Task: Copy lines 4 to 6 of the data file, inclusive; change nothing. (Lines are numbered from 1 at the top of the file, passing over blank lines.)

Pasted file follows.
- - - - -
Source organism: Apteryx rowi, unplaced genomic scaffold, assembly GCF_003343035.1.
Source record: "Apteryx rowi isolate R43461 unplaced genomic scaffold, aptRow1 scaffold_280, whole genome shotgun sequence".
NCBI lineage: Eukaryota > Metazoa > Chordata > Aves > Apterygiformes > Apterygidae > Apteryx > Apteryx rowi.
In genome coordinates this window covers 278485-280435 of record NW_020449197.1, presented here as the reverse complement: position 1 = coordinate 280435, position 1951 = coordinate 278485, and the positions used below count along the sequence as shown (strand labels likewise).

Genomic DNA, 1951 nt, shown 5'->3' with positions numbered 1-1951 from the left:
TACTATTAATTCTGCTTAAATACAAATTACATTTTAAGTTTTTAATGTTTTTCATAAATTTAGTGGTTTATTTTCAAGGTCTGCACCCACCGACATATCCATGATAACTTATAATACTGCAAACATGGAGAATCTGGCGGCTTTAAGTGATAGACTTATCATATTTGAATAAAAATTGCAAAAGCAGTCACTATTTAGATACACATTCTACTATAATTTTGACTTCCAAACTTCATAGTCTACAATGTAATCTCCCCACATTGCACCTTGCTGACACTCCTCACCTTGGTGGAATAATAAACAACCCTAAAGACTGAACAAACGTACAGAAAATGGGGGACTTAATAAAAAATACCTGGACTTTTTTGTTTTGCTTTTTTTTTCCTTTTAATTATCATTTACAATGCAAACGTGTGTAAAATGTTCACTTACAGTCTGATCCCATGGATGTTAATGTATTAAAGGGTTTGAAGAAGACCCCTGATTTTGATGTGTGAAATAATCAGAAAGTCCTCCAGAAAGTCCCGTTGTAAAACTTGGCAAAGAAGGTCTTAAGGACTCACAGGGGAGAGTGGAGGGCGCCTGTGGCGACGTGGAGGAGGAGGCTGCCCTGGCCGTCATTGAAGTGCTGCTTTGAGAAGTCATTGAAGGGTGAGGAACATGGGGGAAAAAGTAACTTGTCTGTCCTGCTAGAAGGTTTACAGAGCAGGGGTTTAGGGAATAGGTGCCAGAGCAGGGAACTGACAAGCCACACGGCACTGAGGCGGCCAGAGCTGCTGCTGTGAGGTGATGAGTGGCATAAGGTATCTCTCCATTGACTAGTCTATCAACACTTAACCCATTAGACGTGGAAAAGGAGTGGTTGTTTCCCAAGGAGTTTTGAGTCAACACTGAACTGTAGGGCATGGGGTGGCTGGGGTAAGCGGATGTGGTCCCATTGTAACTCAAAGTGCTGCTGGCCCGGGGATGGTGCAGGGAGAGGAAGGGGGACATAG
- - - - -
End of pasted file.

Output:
In genome coordinates this window covers 278485-280435 of record NW_020449197.1, presented here as the reverse complement: position 1 = coordinate 280435, position 1951 = coordinate 278485, and the positions used below count along the sequence as shown (strand labels likewise).

Genomic DNA, 1951 nt, shown 5'->3' with positions numbered 1-1951 from the left:
TACTATTAATTCTGCTTAAATACAAATTACATTTTAAGTTTTTAATGTTTTTCATAAATTTAGTGGTTTATTTTCAAGGTCTGCACCCACCGACATATCCATGATAACTTATAATACTGCAAACATGGAGAATCTGGCGGCTTTAAGTGATAGACTTATCATATTTGAATAAAAATTGCAAAAGCAGTCACTATTTAGATACACATTCTACTATAATTTTGACTTCCAAACTTCATAGTCTACAATGTAATCTCCCCACATTGCACCTTGCTGACACTCCTCACCTTGGTGGAATAATAAACAACCCTAAAGACTGAACAAACGTACAGAAAATGGGGGACTTAATAAAAAATACCTGGACTTTTTTGTTTTGCTTTTTTTTTCCTTTTAATTATCATTTACAATGCAAACGTGTGTAAAATGTTCACTTACAGTCTGATCCCATGGATGTTAATGTATTAAAGGGTTTGAAGAAGACCCCTGATTTTGATGTGTGAAATAATCAGAAAGTCCTCCAGAAAGTCCCGTTGTAAAACTTGGCAAAGAAGGTCTTAAGGACTCACAGGGGAGAGTGGAGGGCGCCTGTGGCGACGTGGAGGAGGAGGCTGCCCTGGCCGTCATTGAAGTGCTGCTTTGAGAAGTCATTGAAGGGTGAGGAACATGGGGGAAAAAGTAACTTGTCTGTCCTGCTAGAAGGTTTACAGAGCAGGGGTTTAGGGAATAGGTGCCAGAGCAGGGAACTGACAAGCCACACGGCACTGAGGCGGCCAGAGCTGCTGCTGTGAGGTGATGAGTGGCATAAGGTATCTCTCCATTGACTAGTCTATCAACACTTAACCCATTAGACGTGGAAAAGGAGTGGTTGTTTCCCAAGGAGTTTTGAGTCAACACTGAACTGTAGGGCATGGGGTGGCTGGGGTAAGCGGATGTGGTCCCATTGTAACTCAAAGTGCTGCTGGCCCGGGGATGGTGCAGGGAGAGGAAGGGGGACATAG